MSC plugs “irrefutable vehicle dynamics” into virtual AV test drives


MSC Software Corporation (MSC) has released Adams-ready VTD, a software package which combines vehicle dynamics and virtual test drive simulation to speed-up the development process of next-generation advanced driver-assistance systems (ADAS) and safe autonomous vehicles.

Passenger vehicles can already read traffic signs or detect passing traffic, but this ADAS 2+ function depends on improved sensor fusion, meaning the process of merging data from multiple sensors to near certainty so that electronic systems can make safe decisions. At the same time, future autonomous driving algorithms require realistic test data for research and model training. However, the Adams-ready VTD accelerates development by simulating how a dynamic moving vehicle and its sensors will behave in complex road environments.

Using Adams simulation software, automotive manufacturers have validated vehicle dynamics models with road tests to understand a vehicle’s movements and handling. By means of an open interface, it is now possible to ‘drive’ these vehicles in a simulated road environment provided by the Virtual Test Drive (VTD) platform.

The platform simulates a vehicle’s movements based on the road conditions (such as slope or friction) to determine vehicle behaviour, such as skidding or rolling, and then evaluates the best course of action such as whether to change lane, or the necessary braking force.

Luca Castignani, automotive strategist at MSC Software commented, “Simulation must be accurate to centimetres, not metres, because a split second makes the difference in the most complex of circumstances. With Adams-ready VTD, we have brought software development and automotive engineering together so the industry can move from ‘what should the vehicle do?’ to ‘can the vehicle cope with this command? and develop the next generation of safe vehicles.”

Sensor perception
Accurate information from cameras, RADAR/LiDAR or satellite navigation is relied upon by ADAS systems to make safety-critical decisions. According to MSC, the blind spots caused by vehicle-road dynamics can be identified with this package to determine which sensors to rely upon and when. For example, ensuring that a car driving over a speed bump is able to perceive a pedestrian, even if the camera vibrations prevent tracking.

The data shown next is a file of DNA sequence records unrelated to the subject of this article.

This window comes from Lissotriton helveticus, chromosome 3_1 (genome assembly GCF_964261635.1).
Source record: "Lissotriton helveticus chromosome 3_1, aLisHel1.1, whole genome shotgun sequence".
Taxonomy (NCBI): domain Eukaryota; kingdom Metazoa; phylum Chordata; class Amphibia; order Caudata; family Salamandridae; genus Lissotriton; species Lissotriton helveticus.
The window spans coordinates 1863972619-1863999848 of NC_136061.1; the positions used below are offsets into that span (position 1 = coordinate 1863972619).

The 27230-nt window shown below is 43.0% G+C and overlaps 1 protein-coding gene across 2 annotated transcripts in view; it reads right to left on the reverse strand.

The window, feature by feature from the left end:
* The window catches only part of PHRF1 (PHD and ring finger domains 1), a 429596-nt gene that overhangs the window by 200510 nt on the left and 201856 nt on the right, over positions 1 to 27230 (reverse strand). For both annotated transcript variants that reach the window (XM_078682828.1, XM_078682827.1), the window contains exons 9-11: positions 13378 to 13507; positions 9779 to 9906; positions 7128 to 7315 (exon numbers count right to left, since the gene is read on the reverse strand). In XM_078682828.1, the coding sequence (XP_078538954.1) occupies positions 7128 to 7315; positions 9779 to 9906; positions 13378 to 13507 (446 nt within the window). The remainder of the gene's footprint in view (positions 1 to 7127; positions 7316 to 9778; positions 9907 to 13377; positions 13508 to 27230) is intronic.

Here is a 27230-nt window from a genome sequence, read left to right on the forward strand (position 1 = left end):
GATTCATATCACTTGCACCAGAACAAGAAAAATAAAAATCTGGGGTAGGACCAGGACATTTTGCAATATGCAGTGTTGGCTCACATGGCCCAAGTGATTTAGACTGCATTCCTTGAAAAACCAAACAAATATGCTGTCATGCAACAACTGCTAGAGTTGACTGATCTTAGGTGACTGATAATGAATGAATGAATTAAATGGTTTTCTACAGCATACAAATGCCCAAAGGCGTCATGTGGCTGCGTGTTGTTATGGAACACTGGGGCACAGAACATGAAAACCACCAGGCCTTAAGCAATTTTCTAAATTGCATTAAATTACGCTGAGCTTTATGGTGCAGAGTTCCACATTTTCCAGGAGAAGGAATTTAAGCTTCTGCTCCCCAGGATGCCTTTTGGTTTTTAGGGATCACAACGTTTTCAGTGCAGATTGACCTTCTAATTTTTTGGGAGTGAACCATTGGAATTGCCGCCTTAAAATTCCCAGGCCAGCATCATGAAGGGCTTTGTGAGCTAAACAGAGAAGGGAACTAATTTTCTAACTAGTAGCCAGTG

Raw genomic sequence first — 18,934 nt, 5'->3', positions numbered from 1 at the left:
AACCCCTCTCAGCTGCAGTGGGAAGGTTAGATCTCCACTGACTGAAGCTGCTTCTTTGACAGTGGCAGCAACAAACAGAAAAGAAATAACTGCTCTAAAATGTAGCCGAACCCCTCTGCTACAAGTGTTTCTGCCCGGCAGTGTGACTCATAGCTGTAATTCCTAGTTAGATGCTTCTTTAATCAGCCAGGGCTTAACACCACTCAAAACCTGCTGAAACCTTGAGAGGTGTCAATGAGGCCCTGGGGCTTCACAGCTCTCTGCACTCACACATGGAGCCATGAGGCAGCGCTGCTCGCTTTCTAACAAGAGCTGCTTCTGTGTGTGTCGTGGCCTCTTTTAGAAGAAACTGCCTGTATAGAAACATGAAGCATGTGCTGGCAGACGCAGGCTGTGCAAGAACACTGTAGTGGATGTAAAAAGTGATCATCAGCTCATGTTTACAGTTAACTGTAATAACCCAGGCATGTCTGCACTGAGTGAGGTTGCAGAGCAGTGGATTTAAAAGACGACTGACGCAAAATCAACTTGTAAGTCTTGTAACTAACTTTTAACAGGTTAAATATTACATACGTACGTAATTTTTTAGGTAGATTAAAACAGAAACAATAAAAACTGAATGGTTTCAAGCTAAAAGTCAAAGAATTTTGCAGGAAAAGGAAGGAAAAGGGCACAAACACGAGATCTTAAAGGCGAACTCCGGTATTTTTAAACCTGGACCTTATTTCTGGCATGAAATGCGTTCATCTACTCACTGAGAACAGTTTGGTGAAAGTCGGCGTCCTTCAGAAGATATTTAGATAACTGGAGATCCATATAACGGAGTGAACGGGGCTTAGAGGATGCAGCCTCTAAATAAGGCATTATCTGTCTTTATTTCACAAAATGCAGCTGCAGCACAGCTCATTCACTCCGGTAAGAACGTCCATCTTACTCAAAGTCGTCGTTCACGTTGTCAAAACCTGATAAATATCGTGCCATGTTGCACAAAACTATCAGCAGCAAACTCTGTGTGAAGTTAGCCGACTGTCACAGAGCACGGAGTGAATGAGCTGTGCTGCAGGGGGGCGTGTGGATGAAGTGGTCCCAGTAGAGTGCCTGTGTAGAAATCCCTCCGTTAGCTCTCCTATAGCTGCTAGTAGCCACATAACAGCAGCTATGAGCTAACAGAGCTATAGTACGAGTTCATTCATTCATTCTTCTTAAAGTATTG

Vehicle OEMs can evaluate how sensors function when subjected to vibrations or changes in orientation, so they can cost-effectively develop sensor fusion between road tests. Castignani added, “The perception of a camera mounted on a truck cabin can change significantly relative to radar measurements during a braking manoeuvre – so what’s the proximity to the car in front? We are enabling ADAS engineers to develop robust test cases like this to improve confidence in the decisions they make and develop accurate sensor fusion.”

Adams models can now be used directly in VTD 2019.1 using the open Functional Mock-up Interface (FMI), with a flexible configuration to simulate any vehicle including trucks with more than four wheels, and trailers. Users can now “bring their own AI” using an open interface to insert their driver-in-the-loop into VTD, then test and train their self-driving algorithms in an accurate simulation.

VTD 2019.1 supports OpenDRIVE 1.5 and OpenSCENARIO 0.9 interoperability standards and features enhanced LiDAR simulation with more accurate GPU-accelerated ray-tracing and capabilities to simulate surface interaction. It is available for Red Hat Linux 7.3, with optional Docker containerisation of modules to aid the integration of VTD into customers virtual test environments and simplified deployment to cloud or on-premise infrastructure.

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About Author

Adam divides his time as an editor between the worlds of aviation and motoring. These worlds may seem a little diverse today, but autonomous technology and future urban mobility is bringing them ever-closer. Adam is also chairman of the Vehicle Dynamics International Awards.

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